There is nothing wrong in the agency's business model that you described. @Codegnome already explained it well.
I just want to suggest alternatives when you have limited budget:
1. Post the tasks on freelance networks such as elance, freelancer, etc.
The freelance networks will act as arbitrator, holding your money and only transfer to developers' account once the job is done. That way you can significantly reduce risk. One more plus point is that, many developers are very eager to build up profiles and they will work hard to finish the job even the payment is not comparable to effort.
Experiment with some tasks and see how it costs. Once you are familiar and have trust in some particular developers, you can choose to only work with them only.
Disadvantage is that despite the fact that there are many good
developers on freelance network, sometimes you encounter a
irresponsible one. You might not lose money, but your task is not done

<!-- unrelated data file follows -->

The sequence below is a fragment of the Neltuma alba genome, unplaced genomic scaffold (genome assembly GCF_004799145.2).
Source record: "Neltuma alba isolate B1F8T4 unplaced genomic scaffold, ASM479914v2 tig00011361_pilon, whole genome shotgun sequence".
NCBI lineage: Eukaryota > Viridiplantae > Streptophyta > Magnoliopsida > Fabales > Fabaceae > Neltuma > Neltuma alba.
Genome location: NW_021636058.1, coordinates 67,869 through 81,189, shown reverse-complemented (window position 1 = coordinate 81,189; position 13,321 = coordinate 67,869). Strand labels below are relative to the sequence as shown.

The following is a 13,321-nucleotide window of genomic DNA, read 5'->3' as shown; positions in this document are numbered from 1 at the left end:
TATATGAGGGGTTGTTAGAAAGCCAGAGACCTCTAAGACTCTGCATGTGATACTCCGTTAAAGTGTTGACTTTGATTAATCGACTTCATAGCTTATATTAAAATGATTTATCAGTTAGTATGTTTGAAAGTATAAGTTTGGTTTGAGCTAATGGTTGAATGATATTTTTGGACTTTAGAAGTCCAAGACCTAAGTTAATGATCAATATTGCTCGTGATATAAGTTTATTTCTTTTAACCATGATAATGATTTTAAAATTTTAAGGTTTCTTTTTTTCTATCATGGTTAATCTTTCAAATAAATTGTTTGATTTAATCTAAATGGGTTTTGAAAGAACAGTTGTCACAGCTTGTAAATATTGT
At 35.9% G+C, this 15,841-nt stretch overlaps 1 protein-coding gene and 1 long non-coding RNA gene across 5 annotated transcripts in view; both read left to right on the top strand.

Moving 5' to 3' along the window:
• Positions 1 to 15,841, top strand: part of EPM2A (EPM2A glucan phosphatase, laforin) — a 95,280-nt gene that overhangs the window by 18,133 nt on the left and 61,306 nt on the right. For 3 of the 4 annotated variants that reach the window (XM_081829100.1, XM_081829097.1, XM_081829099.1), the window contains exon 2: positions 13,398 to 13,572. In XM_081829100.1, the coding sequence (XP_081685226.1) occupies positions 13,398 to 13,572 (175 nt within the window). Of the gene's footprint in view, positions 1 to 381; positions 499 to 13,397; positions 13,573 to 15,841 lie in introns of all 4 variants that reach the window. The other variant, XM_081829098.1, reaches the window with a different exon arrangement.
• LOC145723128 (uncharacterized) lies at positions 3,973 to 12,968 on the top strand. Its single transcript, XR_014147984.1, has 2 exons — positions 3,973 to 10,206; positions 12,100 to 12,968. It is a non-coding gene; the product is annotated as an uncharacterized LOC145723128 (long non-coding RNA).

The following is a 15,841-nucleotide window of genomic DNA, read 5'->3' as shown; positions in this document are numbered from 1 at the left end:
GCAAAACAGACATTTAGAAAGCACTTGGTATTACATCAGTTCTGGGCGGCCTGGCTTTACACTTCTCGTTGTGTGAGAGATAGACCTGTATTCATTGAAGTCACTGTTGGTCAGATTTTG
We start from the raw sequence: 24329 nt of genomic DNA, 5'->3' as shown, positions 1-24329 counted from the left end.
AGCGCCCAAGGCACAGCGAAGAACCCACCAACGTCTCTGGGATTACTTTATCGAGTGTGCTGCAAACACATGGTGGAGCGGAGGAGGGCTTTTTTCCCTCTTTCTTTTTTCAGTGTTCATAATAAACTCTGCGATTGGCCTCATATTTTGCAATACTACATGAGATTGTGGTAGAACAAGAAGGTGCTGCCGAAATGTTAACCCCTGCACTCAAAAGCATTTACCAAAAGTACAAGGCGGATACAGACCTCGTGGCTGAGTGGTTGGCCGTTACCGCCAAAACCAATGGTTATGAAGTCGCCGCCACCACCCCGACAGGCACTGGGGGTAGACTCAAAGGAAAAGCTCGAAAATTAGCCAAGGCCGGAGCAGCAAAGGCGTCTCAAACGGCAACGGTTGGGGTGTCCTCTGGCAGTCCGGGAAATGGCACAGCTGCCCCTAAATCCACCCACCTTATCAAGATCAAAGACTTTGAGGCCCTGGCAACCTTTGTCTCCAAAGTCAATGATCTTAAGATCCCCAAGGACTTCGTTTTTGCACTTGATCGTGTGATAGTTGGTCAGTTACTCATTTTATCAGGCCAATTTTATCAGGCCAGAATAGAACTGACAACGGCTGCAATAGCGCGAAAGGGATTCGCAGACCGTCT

and you wasted effort in communicating with the developer.
2. Find a freelance developer
Find a good developer on stackoverflow and github or other trusted sources. Connect with them directly. Ask them to do 1-2 small tasks (4-8h) as an experiment. If they do them well in reasonable time, you will trust him as your agency and pay for the done tasks.
Then each days you will provide him with some tasks and check the time he logged frequently. Put a limit such as he can only log less than 30 hours per week.
I was developer and was working as agency, in this business model. The client appeared to be happy.
But since you get the high quality developer, their rate are often
3. An outsourcing company.
Both option 1 and 2 will need your effort to communicate and watch over agency's work frequently. If you don't want to spend much time on it, do as you are currently do - working with a company in their business model. Try it for a month and see yourself. You can also put a limit such as 160 hours per month, to reduce risk.